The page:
The Wizard of Oz
|Date||9th April 2016|
|Society||Uckfield Theatre Guild|
|Venue||Uckfield Community College|
|Type of Production||Musical|
|Musical Director||William Bullivant|
Author: Lance Milton
Rarely do I get the opportunity to become involved in advance of a production by one of my NODA affiliated groups but on this occasion I was delighted to be able to offer some help and provide some lighting for the UTG production of The Wizard of Oz. With only a couple of weeks to go they found that their regular lighting provider was unable to assist and so when kindly inviting me to review director, Emma Creffield, asked if I knew anyone. As it happens I often provide technical equipment and assistance as a technician for groups I work with and so I offered to assist, met with the team and then helped rig the few lights needed to augment the rig at the college. However I was never going to be needed to plot or run the lights as I quickly discovered a true gem in the sidelines in the form of Scott O'Hara, a young student who had helped on many previous productions but had yet to realise his potential as a LD. What a fantastic job he did using the lights to great effect throughout the production and adding immensely to the atmosphere of the show.
Emma Creffield had done a marvellous job of giving the great technical team a show worth pulling out all the stops for with imaginative staging and direction throughout. There were some particularly inventive and delightful ideas such as the munchkins played by adults sat on wheels [possibly office chairs?] concealed by wide skirts or sat on the wall with little fake legs dangling - these gave us all a good chuckle and the show was full of similar such vibrant and well executed wit. It is no surprise given Emma's experience and training in theatre, but even a great director needs a willing and able cast and team and she was very fortunate to have both.
It was wonderful to enjoy a sixteen piece orchestra in these days of austerity and paring back of musical scores to suit budgets and every one of them delivered a noteworthy rendition of the timeless score under the expert direction of MD William Bullivant.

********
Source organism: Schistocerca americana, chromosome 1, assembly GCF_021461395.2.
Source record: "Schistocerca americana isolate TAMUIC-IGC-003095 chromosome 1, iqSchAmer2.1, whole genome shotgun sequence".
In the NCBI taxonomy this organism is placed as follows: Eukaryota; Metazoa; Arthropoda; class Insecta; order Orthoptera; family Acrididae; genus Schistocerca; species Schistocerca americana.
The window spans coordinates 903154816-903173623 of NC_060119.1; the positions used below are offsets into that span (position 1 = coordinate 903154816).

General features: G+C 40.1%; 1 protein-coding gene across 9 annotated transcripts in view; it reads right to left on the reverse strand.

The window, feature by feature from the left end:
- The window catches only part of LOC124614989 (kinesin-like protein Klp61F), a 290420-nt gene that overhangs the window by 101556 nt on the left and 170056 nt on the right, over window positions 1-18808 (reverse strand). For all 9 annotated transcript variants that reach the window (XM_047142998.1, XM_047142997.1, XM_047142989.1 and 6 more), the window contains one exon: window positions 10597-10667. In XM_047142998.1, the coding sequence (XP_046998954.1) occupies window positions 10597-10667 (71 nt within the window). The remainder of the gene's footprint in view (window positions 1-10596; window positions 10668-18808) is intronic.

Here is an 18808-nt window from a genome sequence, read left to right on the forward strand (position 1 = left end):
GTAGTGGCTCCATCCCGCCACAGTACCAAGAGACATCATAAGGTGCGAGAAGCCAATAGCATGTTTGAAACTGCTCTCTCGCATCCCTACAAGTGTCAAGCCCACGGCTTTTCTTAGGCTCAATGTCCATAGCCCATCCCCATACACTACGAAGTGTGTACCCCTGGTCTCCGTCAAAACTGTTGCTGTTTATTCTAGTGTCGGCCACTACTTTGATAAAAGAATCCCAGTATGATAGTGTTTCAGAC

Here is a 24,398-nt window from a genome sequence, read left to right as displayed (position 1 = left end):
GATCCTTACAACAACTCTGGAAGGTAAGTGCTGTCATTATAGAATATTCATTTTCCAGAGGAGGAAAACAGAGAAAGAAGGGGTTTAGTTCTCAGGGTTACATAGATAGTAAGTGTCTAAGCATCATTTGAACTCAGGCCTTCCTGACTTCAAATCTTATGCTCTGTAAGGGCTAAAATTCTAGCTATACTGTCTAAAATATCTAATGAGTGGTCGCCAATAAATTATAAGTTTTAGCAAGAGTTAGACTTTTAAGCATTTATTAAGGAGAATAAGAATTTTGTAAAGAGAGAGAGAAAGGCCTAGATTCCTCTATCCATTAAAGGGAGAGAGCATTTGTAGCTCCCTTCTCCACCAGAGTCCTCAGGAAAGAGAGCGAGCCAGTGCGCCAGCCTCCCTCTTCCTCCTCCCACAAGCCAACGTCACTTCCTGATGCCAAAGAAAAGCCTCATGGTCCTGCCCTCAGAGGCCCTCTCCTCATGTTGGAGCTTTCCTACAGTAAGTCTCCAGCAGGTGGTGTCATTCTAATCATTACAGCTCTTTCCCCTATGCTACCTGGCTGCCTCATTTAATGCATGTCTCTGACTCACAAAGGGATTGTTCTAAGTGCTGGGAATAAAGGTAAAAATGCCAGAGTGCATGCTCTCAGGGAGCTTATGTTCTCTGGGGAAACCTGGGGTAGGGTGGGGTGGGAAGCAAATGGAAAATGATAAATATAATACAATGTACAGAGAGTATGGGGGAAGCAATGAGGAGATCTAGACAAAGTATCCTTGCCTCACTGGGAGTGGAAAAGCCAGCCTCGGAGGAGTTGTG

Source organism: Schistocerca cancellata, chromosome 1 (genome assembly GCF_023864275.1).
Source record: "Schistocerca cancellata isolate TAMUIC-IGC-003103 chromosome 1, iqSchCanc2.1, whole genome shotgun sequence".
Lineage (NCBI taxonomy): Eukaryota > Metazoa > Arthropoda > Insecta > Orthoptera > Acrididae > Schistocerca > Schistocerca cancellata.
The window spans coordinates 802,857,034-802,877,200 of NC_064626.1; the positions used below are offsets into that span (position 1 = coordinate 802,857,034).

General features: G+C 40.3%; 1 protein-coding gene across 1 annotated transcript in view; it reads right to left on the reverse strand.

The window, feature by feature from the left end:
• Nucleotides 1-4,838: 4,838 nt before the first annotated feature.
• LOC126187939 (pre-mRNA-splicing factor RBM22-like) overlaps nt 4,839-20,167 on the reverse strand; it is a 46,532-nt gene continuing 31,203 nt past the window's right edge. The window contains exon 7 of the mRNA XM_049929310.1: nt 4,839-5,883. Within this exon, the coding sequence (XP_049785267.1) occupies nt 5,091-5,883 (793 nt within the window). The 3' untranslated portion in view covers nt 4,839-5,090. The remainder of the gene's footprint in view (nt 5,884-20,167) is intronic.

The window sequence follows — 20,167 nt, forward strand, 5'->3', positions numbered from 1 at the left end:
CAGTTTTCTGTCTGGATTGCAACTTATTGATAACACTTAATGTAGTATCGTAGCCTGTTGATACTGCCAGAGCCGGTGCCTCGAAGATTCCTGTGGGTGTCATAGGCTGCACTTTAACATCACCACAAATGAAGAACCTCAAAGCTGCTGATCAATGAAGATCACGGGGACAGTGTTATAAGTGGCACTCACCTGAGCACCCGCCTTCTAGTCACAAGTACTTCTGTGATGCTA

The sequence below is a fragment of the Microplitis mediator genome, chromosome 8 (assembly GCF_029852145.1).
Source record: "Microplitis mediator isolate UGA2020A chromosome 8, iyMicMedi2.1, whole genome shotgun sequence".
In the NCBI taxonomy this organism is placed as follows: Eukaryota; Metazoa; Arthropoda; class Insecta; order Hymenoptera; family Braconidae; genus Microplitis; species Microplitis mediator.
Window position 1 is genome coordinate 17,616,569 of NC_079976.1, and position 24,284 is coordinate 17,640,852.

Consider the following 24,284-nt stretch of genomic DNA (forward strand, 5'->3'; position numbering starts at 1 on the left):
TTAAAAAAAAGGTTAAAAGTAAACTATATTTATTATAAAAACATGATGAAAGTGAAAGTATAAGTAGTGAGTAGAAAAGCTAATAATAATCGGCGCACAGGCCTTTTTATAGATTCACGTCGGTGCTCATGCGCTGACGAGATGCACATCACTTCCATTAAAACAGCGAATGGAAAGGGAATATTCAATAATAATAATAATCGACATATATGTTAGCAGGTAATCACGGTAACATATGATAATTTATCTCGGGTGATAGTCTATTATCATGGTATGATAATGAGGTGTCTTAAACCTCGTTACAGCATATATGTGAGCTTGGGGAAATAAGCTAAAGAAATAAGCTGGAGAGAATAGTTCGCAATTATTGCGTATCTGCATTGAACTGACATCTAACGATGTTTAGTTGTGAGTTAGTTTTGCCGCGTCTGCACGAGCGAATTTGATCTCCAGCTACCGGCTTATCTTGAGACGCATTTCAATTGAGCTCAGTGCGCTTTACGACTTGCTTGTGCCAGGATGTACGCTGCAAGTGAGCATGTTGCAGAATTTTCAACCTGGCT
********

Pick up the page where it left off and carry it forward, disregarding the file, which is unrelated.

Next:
The choreography too was lovely to watch and while it stretched some it was never too difficult or fussy and added nicely to the overall effect of the show.
As is frequently the case, the leading players in the part of Scarecrow [Robin Creffield], Tin Woodman [Mark Sherlock] and Lion [Spike Mayhew] get the juicy lines and songs but this trio delivered with aplomb in spades, supporting a brilliant leading lady in the form of Kirstie Gladman as Dorothy. Her rendition of Somewhere Over the Rainbow was stirring and emotive and showed her lovely voice off beautifully.
One could not fail to mention that there was a vast supporting cast who all performed brilliantly in sustenance of the leads and it was lovely to see so many young people thoroughly enjoying the experience and giving their all. What great promise for the future of the group.
This was the MGM version of the show and it was a refreshing treat to see it performed as most groups tend towards the RSC version which follows the film version more closely. However I think, having seen both, that I prefer the MGM even if we do miss out on Toto. Whichever version UTG had decided to do, I feel sure that the drive and passion would have been as evident and would have left us knowing that while there is no place like home, with entertainment this fun, who wants to go home?